Bryan Hill Pre-K students

Bryan Hill Pre-K students Raven Slater paints the hands of classmate Melvin Nelson both 5, Wed. Jan. 16, 2019 as part of a MLK Jr. Holiday project in honor of the slain civil rights leader. Photo by Wiley Price

The first five years of a child’s life sets the stage for long-term social, cognitive, emotional, physical, and even economic wellbeing. Yet, despite the importance of this critical time of development, opportunities for early childhood enrichment has been overlooked and underfunded in St. Louis and Missouri. 

But, if St. Louis voters approve Proposition R on November 3, more taxpayer money will go toward early childhood education for children ages 5 and under. According to the Health Equity Works report, formerly known as For the Sake of All, lack of quality early childhood education is a leading indicator of health disparities between white and Black residents in St. Louis, where white children are 38% more likely than Black children to be enrolled in pre-kindergarten.

Needless to say, our region needs this investment – and that means we need to vote for it. Proposition R, placed on the ballot by the St. Louis Board of Aldermen, increases the property tax rate by 6 cents – up to 25 cents per $100 of home value from the current rate of 19 cents – resulting in an estimated $2.3 million annual investment in early childhood education. 

The informed readers of The St. Louis American understand the benefits that early childhood programs offer our kids. It is also important to understand how even during these most tumultuous times, investing in the future of our children’s wellbeing is more important than ever. Dealing with the public health crisis of COVID-19 and the recent economic downturn, there is increasing concern over the potential rollback of state investment in early childhood education, which is the last thing our communities and our families need right now.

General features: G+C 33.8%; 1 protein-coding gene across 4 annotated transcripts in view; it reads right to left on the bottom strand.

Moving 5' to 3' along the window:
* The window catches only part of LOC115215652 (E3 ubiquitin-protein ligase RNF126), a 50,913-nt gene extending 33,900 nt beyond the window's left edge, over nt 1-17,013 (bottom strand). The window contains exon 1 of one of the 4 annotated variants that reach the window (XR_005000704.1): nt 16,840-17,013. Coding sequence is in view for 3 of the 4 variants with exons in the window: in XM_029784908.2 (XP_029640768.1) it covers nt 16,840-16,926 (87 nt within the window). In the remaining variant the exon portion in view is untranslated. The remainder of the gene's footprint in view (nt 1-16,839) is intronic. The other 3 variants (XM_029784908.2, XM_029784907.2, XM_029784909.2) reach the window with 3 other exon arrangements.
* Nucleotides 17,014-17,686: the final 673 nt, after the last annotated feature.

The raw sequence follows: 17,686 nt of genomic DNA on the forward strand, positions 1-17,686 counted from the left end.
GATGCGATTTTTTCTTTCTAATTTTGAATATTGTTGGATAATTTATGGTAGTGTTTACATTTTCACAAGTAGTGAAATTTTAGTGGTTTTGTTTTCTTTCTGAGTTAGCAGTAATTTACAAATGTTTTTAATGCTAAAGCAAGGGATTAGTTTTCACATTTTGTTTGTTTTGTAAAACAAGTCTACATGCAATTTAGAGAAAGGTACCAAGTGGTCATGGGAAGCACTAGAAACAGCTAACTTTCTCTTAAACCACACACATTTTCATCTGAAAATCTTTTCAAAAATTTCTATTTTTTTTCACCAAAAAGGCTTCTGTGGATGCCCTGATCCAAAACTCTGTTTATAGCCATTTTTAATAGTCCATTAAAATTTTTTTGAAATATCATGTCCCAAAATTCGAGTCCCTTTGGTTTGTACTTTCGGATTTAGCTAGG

A property tax increase during a global pandemic and economic calamity may seems counterintuitive, but our current circumstances have shone a glaring spotlight on the inequity in early childhood education and heightened the urgency to improve access to childcare and to support working families. The American strongly recommends a vote of yes on the future of our youngest citizens – The American strongly recommends a vote of yes on Proposition R.

 

Vote yes on Prop D for Black and progressive power

 

In the most recent mayoral election in the City of St. Louis, multiple qualified Black candidates were pitted against one another in a winner-take-all primary. In the end, this meant most citizens voted for a Black mayor. We don’t have a Black mayor. 

In fact, the City of St. Louis elects mayors with as little as one-third of the primary vote. So, we end up with mayors most voters did not prefer. This is not democratic and diminishes the power of the city’s large Black voting bloc. We can change this on November 3 by passing Proposition D (for Democracy).

Prop D would make three changes to our voting process for St. Louis city elections. First, it creates a nonpartisan primary, meaning we will get to vote on all the candidates. Second, we will have the ability to approve (or disapprove) of every candidate on the ballot. Finally, the two candidates with the most votes in the primary election would advance to a run-off in the general election.

These changes would make it possible for multiple Black candidates to compete in citywide races without risking the possibility of canceling each other out. It could also lift the fortunes of the emerging coalition of Black activists and white progressives pushing for necessary reforms in local governance. So, it’s no wonder elected leaders in this movement, like Cori Bush, Tishaura O. Jones, Rasheen Aldridge and Rev. Darryl Gray, have endorsed the proposal. We, now, add our name to this impressive list. The American strongly recommends a vote of yes on Proposition D.

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